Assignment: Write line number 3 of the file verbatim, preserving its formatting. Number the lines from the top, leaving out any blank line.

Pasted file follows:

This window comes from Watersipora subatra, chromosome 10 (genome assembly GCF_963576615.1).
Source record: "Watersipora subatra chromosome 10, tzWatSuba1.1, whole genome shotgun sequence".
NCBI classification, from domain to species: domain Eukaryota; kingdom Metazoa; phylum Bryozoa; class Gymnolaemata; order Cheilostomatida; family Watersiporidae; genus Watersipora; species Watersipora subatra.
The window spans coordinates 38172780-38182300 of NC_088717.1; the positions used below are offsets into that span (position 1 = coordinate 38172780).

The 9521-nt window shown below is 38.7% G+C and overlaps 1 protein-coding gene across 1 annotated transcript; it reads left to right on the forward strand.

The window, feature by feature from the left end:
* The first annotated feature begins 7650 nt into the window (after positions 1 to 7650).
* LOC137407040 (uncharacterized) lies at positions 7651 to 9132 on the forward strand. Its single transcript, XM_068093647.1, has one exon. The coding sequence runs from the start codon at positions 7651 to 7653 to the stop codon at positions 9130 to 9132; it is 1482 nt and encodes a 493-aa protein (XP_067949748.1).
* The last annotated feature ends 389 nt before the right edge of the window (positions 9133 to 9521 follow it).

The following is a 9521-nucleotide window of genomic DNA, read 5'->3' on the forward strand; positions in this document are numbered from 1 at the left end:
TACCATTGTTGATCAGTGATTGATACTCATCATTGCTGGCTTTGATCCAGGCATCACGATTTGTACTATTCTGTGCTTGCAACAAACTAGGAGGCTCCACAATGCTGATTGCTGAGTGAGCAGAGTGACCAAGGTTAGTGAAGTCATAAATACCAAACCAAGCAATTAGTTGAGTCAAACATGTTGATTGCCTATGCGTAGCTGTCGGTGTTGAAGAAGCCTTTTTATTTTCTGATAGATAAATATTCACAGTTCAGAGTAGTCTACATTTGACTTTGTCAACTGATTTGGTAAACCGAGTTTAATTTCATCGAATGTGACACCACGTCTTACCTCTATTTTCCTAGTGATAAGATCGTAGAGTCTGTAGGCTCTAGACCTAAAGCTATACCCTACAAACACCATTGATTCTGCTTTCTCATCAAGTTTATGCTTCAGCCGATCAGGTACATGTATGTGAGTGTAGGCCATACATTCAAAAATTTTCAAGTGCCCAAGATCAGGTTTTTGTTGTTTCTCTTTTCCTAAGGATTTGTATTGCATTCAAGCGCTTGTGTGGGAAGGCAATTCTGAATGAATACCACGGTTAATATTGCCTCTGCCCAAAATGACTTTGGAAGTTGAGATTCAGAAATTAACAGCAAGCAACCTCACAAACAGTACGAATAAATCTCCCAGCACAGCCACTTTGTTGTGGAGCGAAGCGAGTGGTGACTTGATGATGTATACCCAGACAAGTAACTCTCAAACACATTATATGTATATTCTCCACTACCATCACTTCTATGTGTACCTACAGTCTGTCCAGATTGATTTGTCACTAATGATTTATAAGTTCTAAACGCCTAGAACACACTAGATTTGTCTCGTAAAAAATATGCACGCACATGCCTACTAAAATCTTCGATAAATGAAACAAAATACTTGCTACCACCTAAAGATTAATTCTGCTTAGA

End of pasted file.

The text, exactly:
NCBI classification, from domain to species: domain Eukaryota; kingdom Metazoa; phylum Bryozoa; class Gymnolaemata; order Cheilostomatida; family Watersiporidae; genus Watersipora; species Watersipora subatra.